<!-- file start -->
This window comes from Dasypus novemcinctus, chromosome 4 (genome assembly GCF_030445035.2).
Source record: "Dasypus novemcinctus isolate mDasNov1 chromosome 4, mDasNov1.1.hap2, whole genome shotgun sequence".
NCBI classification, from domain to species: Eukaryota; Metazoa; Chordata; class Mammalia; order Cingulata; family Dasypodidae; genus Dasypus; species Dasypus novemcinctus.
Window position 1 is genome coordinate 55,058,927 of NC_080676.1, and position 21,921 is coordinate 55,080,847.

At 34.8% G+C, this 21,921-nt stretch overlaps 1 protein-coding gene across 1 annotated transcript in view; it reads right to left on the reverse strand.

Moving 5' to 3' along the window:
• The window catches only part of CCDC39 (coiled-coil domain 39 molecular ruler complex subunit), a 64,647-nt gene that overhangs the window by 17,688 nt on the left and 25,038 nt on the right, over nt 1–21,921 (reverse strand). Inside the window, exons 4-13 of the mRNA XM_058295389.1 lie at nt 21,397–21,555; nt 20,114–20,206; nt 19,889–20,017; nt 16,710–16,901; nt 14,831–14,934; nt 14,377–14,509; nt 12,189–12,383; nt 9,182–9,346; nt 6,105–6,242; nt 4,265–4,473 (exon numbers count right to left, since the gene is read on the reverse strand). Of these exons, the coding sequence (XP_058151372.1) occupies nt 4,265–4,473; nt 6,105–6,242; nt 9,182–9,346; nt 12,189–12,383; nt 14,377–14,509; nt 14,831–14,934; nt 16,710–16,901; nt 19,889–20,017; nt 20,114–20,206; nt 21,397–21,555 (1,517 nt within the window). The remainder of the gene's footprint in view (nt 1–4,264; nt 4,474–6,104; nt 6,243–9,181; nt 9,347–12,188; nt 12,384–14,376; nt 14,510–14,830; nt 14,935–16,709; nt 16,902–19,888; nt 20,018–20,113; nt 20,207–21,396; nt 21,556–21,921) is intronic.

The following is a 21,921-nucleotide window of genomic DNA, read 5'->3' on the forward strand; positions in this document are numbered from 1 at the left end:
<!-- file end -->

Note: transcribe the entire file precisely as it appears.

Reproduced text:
This window comes from Dasypus novemcinctus, chromosome 4 (genome assembly GCF_030445035.2).
Source record: "Dasypus novemcinctus isolate mDasNov1 chromosome 4, mDasNov1.1.hap2, whole genome shotgun sequence".
NCBI classification, from domain to species: Eukaryota; Metazoa; Chordata; class Mammalia; order Cingulata; family Dasypodidae; genus Dasypus; species Dasypus novemcinctus.
Window position 1 is genome coordinate 55,058,927 of NC_080676.1, and position 21,921 is coordinate 55,080,847.

At 34.8% G+C, this 21,921-nt stretch overlaps 1 protein-coding gene across 1 annotated transcript in view; it reads right to left on the reverse strand.

Moving 5' to 3' along the window:
• The window catches only part of CCDC39 (coiled-coil domain 39 molecular ruler complex subunit), a 64,647-nt gene that overhangs the window by 17,688 nt on the left and 25,038 nt on the right, over nt 1–21,921 (reverse strand). Inside the window, exons 4-13 of the mRNA XM_058295389.1 lie at nt 21,397–21,555; nt 20,114–20,206; nt 19,889–20,017; nt 16,710–16,901; nt 14,831–14,934; nt 14,377–14,509; nt 12,189–12,383; nt 9,182–9,346; nt 6,105–6,242; nt 4,265–4,473 (exon numbers count right to left, since the gene is read on the reverse strand). Of these exons, the coding sequence (XP_058151372.1) occupies nt 4,265–4,473; nt 6,105–6,242; nt 9,182–9,346; nt 12,189–12,383; nt 14,377–14,509; nt 14,831–14,934; nt 16,710–16,901; nt 19,889–20,017; nt 20,114–20,206; nt 21,397–21,555 (1,517 nt within the window). The remainder of the gene's footprint in view (nt 1–4,264; nt 4,474–6,104; nt 6,243–9,181; nt 9,347–12,188; nt 12,384–14,376; nt 14,510–14,830; nt 14,935–16,709; nt 16,902–19,888; nt 20,018–20,113; nt 20,207–21,396; nt 21,556–21,921) is intronic.

The following is a 21,921-nucleotide window of genomic DNA, read 5'->3' on the forward strand; positions in this document are numbered from 1 at the left end: